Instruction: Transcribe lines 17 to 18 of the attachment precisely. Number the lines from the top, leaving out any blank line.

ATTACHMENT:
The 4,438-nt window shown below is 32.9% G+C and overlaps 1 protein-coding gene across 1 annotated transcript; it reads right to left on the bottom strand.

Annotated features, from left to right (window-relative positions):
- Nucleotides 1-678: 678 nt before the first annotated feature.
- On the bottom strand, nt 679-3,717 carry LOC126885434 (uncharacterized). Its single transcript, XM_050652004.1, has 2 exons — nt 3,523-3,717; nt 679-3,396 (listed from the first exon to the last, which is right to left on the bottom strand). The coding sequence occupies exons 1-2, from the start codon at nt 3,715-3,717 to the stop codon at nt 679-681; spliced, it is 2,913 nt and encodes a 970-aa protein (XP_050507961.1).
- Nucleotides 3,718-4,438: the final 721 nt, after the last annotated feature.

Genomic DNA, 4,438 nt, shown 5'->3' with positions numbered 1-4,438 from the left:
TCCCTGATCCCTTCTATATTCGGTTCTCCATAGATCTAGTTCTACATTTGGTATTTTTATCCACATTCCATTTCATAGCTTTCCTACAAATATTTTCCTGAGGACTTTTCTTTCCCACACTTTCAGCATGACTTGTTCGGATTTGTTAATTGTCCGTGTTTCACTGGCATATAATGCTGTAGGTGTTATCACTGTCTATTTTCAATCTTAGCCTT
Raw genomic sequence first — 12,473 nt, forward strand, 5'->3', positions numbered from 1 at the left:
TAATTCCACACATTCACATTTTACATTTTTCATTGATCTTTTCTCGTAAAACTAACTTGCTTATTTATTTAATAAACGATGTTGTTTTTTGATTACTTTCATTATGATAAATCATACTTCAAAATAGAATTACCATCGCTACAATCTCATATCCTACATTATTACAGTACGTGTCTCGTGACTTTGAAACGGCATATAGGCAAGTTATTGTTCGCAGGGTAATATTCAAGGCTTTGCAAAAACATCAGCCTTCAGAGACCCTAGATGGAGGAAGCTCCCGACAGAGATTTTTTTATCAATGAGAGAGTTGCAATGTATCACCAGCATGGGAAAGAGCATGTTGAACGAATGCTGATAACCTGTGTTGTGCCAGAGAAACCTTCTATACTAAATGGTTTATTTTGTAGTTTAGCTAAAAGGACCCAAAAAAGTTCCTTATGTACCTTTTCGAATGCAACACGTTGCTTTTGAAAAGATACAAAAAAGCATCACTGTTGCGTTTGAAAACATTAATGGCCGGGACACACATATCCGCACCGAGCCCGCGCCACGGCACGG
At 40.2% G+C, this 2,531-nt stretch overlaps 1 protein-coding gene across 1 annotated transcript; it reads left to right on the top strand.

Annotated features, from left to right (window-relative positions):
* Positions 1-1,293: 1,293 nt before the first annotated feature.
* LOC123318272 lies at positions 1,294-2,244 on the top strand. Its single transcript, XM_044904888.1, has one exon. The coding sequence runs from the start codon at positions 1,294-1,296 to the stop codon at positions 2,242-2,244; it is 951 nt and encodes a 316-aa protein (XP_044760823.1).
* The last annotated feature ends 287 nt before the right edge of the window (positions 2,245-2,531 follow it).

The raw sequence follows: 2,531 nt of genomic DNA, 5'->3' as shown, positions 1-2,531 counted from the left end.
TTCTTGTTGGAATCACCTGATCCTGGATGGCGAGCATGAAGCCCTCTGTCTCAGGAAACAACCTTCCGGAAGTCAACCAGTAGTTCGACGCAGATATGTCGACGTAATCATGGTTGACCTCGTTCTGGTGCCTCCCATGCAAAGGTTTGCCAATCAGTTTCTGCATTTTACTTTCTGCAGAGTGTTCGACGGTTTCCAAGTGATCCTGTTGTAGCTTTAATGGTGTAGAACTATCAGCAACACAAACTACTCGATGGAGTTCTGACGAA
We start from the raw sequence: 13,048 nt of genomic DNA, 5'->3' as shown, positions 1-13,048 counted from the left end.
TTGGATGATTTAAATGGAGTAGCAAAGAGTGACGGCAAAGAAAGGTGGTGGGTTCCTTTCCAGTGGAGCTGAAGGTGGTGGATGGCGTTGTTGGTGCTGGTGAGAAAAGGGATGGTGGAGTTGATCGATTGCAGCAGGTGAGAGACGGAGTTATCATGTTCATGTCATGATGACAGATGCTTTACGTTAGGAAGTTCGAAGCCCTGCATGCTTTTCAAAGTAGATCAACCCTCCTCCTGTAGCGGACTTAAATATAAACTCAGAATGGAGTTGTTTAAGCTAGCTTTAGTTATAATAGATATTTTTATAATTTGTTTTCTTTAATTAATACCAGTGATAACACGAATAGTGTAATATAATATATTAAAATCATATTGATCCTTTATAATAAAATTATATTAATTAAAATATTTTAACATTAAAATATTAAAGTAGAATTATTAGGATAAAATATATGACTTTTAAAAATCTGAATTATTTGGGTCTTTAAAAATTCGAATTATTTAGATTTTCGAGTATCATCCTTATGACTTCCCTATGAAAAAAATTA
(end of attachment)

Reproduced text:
We start from the raw sequence: 13,048 nt of genomic DNA, 5'->3' as shown, positions 1-13,048 counted from the left end.
TTGGATGATTTAAATGGAGTAGCAAAGAGTGACGGCAAAGAAAGGTGGTGGGTTCCTTTCCAGTGGAGCTGAAGGTGGTGGATGGCGTTGTTGGTGCTGGTGAGAAAAGGGATGGTGGAGTTGATCGATTGCAGCAGGTGAGAGACGGAGTTATCATGTTCATGTCATGATGACAGATGCTTTACGTTAGGAAGTTCGAAGCCCTGCATGCTTTTCAAAGTAGATCAACCCTCCTCCTGTAGCGGACTTAAATATAAACTCAGAATGGAGTTGTTTAAGCTAGCTTTAGTTATAATAGATATTTTTATAATTTGTTTTCTTTAATTAATACCAGTGATAACACGAATAGTGTAATATAATATATTAAAATCATATTGATCCTTTATAATAAAATTATATTAATTAAAATATTTTAACATTAAAATATTAAAGTAGAATTATTAGGATAAAATATATGACTTTTAAAAATCTGAATTATTTGGGTCTTTAAAAATTCGAATTATTTAGATTTTCGAGTATCATCCTTATGACTTCCCTATGAAAAAAATTA